Tag Archives: urchins

Rock-boring sea urchins excavate homes in reefs

Published April 27, 2015 in the “Ocean Watch” column, Honolulu Star-Advertiser ©2015 Susan Scott


Rock-boring sea urchins are vegetarians. ©2015 Susan Scott

Rock-boring sea urchins have riddled the reef in so many parts of my favorite snorkeling area, it’s a wonder there are any rocks left at all.

Some of the bowl-shaped caves that the urchins call home are so enclosed, it looks as if the spiky little creatures, which come in pink, green, cream and black, can’t possibly get out. If hemmed in a hollow for life, what do the rock-borers eat? And how did they manage to get in so deep?

They chewed their way in.

Rock-boring urchins have thick, stubby, nonvenomous spines sticking out from their spheroid skeletons except at the bottom. In the center of the flat space beneath is the urchin’s mouth containing five sharp teeth fused together in a circle called Aristotle’s lantern.

The name comes from Aristotle himself, who described sea urchin teeth (all species are similar) as looking like a five-sided lantern with the panes left out.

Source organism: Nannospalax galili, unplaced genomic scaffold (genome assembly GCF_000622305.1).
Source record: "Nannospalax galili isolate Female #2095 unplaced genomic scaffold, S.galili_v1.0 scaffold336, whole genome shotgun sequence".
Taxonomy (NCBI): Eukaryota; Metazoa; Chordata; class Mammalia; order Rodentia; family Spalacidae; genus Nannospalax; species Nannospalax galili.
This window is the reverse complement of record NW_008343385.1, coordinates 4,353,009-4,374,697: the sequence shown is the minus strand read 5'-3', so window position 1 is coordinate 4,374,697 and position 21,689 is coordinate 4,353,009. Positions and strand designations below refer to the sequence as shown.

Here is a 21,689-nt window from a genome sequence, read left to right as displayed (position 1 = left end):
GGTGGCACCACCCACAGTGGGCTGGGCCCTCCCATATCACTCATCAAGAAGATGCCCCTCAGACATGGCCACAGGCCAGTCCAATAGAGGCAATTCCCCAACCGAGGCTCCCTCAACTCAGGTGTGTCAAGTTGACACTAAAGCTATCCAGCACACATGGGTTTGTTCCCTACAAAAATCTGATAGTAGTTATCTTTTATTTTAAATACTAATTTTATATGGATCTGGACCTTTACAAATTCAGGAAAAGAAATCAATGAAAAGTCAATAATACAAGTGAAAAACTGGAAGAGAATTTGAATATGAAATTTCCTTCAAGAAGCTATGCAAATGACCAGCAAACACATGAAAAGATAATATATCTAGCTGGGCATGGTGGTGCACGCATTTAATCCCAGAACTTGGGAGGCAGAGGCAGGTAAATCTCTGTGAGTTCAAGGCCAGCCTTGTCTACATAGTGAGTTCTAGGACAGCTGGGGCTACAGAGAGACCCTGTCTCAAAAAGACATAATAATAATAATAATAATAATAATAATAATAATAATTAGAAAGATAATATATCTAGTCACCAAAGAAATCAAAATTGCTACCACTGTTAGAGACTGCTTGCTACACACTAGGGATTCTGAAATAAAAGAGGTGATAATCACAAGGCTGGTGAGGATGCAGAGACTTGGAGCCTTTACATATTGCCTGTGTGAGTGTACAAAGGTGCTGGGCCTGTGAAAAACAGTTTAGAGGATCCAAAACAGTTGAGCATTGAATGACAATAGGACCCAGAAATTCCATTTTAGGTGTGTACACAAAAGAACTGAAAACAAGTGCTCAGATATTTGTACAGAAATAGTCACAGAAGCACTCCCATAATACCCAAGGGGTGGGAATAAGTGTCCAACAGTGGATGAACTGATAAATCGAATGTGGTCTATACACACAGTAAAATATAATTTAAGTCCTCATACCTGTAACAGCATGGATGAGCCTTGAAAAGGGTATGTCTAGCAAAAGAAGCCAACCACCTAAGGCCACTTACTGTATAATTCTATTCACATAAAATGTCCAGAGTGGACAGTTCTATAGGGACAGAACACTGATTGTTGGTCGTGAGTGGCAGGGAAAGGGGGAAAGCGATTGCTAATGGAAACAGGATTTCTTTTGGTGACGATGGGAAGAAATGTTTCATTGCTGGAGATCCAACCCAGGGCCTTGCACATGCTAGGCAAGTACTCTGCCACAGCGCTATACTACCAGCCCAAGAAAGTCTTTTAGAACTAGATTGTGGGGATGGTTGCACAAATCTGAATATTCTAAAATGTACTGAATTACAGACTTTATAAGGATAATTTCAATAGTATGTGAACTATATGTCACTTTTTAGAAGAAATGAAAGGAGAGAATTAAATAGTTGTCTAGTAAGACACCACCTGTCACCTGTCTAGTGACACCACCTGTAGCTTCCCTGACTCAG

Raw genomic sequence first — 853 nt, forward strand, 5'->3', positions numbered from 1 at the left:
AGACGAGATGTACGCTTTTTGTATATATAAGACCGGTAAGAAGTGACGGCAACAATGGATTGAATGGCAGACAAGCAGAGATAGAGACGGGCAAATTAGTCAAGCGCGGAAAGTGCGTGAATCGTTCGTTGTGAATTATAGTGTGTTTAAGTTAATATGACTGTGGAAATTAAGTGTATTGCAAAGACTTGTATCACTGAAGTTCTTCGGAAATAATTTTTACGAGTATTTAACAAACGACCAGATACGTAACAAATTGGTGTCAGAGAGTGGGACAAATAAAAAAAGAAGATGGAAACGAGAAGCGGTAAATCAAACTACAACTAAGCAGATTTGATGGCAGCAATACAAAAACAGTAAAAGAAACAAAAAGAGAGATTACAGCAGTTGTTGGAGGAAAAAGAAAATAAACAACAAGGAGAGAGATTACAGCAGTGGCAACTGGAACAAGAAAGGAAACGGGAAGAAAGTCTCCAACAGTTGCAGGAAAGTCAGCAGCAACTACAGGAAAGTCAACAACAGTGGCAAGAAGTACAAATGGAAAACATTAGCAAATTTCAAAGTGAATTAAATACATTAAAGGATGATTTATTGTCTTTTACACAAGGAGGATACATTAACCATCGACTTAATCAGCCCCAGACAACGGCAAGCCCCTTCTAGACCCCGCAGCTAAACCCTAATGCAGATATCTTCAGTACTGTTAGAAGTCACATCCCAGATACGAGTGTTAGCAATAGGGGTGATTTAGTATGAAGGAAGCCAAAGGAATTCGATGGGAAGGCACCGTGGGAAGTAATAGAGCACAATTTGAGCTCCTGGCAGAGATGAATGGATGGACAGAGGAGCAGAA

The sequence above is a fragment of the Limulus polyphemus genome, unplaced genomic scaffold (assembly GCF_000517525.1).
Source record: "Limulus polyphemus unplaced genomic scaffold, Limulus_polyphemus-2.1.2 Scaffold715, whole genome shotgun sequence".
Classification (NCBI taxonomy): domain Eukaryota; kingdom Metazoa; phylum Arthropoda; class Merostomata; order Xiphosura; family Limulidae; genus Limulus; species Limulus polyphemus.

When you live in the shallow ocean and grow to only 2.5 inches across, including spines, most waves would bowl you over. To hang on against such force, rock-borers use their round set of teeth to gnaw into limestone or volcanic rock, and thus create their own personal tsunami shelters.

Chewing rocks sounds hard on the teeth, but sea urchin teeth are renewable, growing with built-in breaking points. When a tooth gets worn down, it snaps off at the weak point, exposing a sharp new edge.

The rock-boring urchin also uses its bottom and side spines to scour and scrape. That’s why, in most individuals, the working lower spines are shorter than the slackers on top.

Rock-boring urchins get no nutrients from rocks.

The animals are vegetarians that, when able, come and go from their caverns to graze on algae. Even as the urchins grow bigger and dig deeper, their movable spines allow them to elbow their way in and out of their holes.

Some rock-borers excavate tunnels with open ceilings of various widths. The urchin can get in and out at the wide spots and hunker down where the skylights narrow.

Other urchins grow too big to get out the door. Housebound urchins simply eat in, which is how they get too large to leave. The individuals eat algae that grow in their cave, plus waves and currents offer free delivery.

Rock-borers are a central part of natural erosion cycles. Because urchin predators are mostly reef fish, in areas of heavy fishing, rock-boring urchins cause far more damage to the reefs than they would normally.

Now that I know how remarkable these urchins are, I see them in a hole new light. (Sorry.) Rock-boring urchins are anything but boring.

Marine biologist Susan Scott writes the newspaper column, “Ocean
Watch”, for the Honolulu Star-Advertiser, www.staradvertiser.com

©2014 Susan Scott